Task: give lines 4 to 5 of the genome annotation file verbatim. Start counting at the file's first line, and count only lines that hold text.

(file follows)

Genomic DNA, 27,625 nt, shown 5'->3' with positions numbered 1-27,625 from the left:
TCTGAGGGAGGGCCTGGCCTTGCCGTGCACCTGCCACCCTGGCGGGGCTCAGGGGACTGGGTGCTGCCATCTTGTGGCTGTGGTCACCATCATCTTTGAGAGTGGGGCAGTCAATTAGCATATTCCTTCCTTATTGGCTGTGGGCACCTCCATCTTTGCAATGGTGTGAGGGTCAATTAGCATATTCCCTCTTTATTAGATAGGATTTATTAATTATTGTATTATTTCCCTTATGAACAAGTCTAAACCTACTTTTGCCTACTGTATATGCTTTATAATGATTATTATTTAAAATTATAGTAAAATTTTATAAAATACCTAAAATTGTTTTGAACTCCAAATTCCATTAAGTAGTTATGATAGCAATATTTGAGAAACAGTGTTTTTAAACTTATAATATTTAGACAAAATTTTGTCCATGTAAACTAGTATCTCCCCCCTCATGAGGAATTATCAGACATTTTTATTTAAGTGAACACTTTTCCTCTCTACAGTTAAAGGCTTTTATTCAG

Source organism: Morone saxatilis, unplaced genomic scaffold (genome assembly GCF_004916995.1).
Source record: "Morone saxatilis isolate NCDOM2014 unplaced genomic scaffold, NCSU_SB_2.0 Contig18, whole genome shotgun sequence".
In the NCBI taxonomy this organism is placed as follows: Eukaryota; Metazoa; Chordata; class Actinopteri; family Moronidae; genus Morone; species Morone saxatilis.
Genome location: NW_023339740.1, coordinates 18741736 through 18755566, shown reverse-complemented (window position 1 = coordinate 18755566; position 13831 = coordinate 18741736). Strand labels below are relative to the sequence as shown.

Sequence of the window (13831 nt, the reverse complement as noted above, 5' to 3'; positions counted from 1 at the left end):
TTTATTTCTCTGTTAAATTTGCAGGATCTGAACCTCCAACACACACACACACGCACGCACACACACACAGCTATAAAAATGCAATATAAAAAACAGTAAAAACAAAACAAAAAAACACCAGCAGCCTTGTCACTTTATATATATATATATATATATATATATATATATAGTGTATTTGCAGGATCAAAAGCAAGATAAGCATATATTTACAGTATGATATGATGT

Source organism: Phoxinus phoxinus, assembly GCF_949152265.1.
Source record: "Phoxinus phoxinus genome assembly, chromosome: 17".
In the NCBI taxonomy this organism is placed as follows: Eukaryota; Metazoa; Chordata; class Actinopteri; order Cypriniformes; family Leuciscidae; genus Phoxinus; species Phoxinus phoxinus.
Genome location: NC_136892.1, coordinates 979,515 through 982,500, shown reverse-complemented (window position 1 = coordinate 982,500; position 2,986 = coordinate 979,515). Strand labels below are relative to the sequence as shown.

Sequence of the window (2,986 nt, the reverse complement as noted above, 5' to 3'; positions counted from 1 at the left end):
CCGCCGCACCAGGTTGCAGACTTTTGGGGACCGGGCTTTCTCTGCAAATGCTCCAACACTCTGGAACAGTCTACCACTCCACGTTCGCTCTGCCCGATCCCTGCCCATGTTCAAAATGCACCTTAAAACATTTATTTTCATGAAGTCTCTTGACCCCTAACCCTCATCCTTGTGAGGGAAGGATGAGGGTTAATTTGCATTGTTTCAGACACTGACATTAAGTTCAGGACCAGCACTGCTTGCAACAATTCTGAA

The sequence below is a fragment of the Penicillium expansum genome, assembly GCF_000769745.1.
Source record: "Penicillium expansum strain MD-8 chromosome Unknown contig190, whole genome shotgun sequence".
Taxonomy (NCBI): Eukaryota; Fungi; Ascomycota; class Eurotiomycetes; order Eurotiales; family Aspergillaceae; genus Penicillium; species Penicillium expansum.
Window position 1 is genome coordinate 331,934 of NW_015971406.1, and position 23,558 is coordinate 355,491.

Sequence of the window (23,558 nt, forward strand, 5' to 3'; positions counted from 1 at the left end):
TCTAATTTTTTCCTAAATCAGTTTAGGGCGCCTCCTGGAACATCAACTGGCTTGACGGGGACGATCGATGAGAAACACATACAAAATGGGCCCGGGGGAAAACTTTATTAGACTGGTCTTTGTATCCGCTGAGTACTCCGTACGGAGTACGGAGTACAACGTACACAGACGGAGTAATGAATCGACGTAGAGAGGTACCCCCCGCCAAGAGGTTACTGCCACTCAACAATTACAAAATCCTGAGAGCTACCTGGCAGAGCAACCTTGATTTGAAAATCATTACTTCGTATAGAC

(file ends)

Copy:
Source record: "Morone saxatilis isolate NCDOM2014 unplaced genomic scaffold, NCSU_SB_2.0 Contig18, whole genome shotgun sequence".
In the NCBI taxonomy this organism is placed as follows: Eukaryota; Metazoa; Chordata; class Actinopteri; family Moronidae; genus Morone; species Morone saxatilis.